Making It Work: Tips for Couples Moving in Together
Ain’t life grand? You’re in love, and you and your significant other have decided to combine your meager fortunes and kick your relationship up a notch: You’re moving in with one another! Once considered taboo, cohabitating before marriage is now considered a logical step in many romantic relationships. It allows you both to gain a better understanding of each other’s habits and quirks before taking that major leap. It also reveals some of your less desirable traits and provides some insight into each other’s neuroses.
When you and your partner have made your decision and come to the conclusion that two heads are better than one, it’s important to be honest and forthright with one another from the beginning. If not, certain behaviors or habits that might otherwise appear harmless could quickly manifest themselves into major problems for the relationship. Plus, I mean, we all burp and blow our noses, so there’s also that. Better just get used to it now.
Yup, it’s a brave new world readers – one that should be assessed thoroughly. If you and your honey bunny are considering becoming roommates or if you have already moved in together, here are a few tips to keep things steady sailing!
Fools Rush In
Sure, you might think that you’ve found your one and only, but if you don’t consider all the variables, that person might become your none and lonely. Make sure that you’ve taken time to really consider your feelings for this person and whether you can see a happy future together. What are your views on religion? Politics? The Dallas Cowboys? Do you prefer a tidy home or are you content to let the dishes go for a day or two? What about animals? Are you cool with just a goldfish or would you rather have a household full of four-legged fur babies? Things you might not have previously considered might turn out to be the most important questions of all.
Often times we fail to realize serious deal breakers until it’s too late, and far too many relationships that once had serious potential have been doomed by rushing into roommate status. If you truly see your partner as a lifelong companion, make sure that you’re on the same level on topics that you consider important. You likely don’t agree on everything, but as long as you both lay it all out on the line and can respect and admire each other’s perspective, you should be just fine.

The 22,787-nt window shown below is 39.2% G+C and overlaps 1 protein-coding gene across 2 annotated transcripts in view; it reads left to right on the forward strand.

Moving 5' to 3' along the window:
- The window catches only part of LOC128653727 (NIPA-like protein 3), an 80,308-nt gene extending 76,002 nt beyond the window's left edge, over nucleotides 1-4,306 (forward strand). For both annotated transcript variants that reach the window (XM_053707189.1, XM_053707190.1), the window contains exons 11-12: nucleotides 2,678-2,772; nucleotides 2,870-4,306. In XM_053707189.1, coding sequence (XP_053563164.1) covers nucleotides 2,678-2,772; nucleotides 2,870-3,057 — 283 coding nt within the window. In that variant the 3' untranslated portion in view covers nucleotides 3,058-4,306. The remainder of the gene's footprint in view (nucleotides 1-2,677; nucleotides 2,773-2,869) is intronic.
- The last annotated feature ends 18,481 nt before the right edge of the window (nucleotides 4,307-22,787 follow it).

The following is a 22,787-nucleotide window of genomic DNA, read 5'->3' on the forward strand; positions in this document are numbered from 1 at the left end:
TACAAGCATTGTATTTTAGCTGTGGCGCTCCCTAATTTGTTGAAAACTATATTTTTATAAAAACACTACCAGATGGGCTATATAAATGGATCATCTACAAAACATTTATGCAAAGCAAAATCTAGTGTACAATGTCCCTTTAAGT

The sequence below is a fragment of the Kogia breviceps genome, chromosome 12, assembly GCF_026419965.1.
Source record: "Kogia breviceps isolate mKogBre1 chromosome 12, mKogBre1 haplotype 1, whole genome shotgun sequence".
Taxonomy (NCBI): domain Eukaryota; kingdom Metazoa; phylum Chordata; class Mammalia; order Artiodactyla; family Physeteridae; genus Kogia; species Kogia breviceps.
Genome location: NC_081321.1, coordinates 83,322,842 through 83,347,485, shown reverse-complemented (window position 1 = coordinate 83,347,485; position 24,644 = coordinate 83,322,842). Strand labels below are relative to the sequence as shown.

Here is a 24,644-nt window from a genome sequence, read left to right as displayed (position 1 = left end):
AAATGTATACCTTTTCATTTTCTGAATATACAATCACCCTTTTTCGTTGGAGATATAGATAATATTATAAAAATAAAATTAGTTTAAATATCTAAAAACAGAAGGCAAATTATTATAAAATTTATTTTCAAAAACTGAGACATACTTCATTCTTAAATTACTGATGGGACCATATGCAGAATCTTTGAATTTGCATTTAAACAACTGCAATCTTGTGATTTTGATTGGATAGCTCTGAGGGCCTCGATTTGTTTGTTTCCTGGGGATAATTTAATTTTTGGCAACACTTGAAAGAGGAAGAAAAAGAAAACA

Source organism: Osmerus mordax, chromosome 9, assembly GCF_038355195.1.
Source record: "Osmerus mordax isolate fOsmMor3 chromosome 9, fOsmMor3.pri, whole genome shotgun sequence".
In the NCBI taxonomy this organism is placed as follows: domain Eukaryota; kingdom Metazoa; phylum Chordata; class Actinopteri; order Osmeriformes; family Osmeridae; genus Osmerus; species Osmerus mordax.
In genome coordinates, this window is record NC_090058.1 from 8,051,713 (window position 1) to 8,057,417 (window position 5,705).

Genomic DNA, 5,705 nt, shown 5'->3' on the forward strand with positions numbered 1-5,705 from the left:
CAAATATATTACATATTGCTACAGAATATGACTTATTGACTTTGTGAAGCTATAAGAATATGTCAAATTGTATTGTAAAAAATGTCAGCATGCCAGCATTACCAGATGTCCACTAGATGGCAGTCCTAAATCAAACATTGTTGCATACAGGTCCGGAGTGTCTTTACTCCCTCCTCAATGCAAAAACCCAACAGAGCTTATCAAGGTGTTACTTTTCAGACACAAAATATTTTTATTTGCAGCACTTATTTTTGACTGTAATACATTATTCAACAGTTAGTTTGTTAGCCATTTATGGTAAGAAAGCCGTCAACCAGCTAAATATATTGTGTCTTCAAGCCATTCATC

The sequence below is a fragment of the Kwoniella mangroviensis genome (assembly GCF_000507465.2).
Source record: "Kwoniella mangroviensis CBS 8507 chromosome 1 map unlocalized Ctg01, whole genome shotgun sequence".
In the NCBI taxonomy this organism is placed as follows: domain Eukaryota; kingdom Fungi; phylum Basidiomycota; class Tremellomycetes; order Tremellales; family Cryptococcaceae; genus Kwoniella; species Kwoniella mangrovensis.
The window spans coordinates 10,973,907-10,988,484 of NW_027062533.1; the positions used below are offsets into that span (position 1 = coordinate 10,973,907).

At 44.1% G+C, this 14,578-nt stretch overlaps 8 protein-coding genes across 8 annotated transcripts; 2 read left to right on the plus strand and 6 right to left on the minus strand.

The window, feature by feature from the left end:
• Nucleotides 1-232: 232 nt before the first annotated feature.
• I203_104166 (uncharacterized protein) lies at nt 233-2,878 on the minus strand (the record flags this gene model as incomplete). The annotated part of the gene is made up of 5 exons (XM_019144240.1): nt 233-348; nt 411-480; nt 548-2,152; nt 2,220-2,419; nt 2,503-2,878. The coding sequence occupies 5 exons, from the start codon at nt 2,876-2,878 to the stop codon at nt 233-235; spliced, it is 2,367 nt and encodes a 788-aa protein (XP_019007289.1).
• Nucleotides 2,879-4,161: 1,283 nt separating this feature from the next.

Take It Seriously
Many couples that move in together fail to recognize what an important step this is in a relationship. These people figure that since they haven’t exchanged any vows, they don’t have any obligation to their partners. While no two partnerships are the same, it’s highly unlikely that choosing to live with another person that you are romantically involved with doesn’t signify an escalation of the relationship.
In most instances, moving in with your partner means that you will begin to empathize with their feelings and circumstances, both professionally and personally. If your significant other is having a hard time communicating with someone at work, you need to be there for them by listening and offering helpful advice to the best of your ability. Ideally, this isn’t a temporary situation, so your viability as a partner will be tested by the amount of interest you take in your partner’s life. And if you’re struggling to do so or if your partner is failing to meet your emotional needs, you need to be honest and work toward a resolution of those issues. One way of thinking about your partner is that they are your teammate and together there’s nothing that you cannot accomplish, but you have to be there for one another.
Respect Each Other’s Space
When couples first begin dating, the cuddles and the smooches are a regular thing – excessive even. And why not? You’re in love and touch is a huge component of your feelings for one another. However, it’s also important to recognize that the constant urge for physical contact will naturally decrease over time. This doesn’t mean that you don’t love your partner or that they don’t love you; it’s just that most people require a certain amount of space, especially when they’re sharing a home or apartment with one another. The key here is not to be offended or confused if you’re not snuggled up on the couch every single night. It’s not personal; they’re just not in the mood for a snuggle sesh – it happens.
Of course, the flipside of this is a scenario in which your partner becomes less of a lover and more of a roommate. The fact that you live together shouldn’t diminish the need or want for a physical relationship. This doesn’t just include sex – it includes hand holding, kissing, hugging, and talking. These things might not occur as often as they did before you lived together, but that doesn’t mean they shouldn’t occur at all. As always, if you’re feeling a lack of intimacy or if your physical needs aren’t being met, you must broach the topic with your partner. Brooding, blaming, and belittling will get you nowhere; you have to communicate with your lover if you want the relationship to work.
None of this is meant to scare you out of moving in with your significant other. In fact, the tips above should encourage you if the situation is right! After all, when you love someone, you should want to remain patient with them. You should want to be able to communicate with them. You should want to be comfortable with them and respect their space. Becoming roommates isn’t a death sentence for your relationship; it’s a life spring for you to express yourself and share your life with the one you love the most.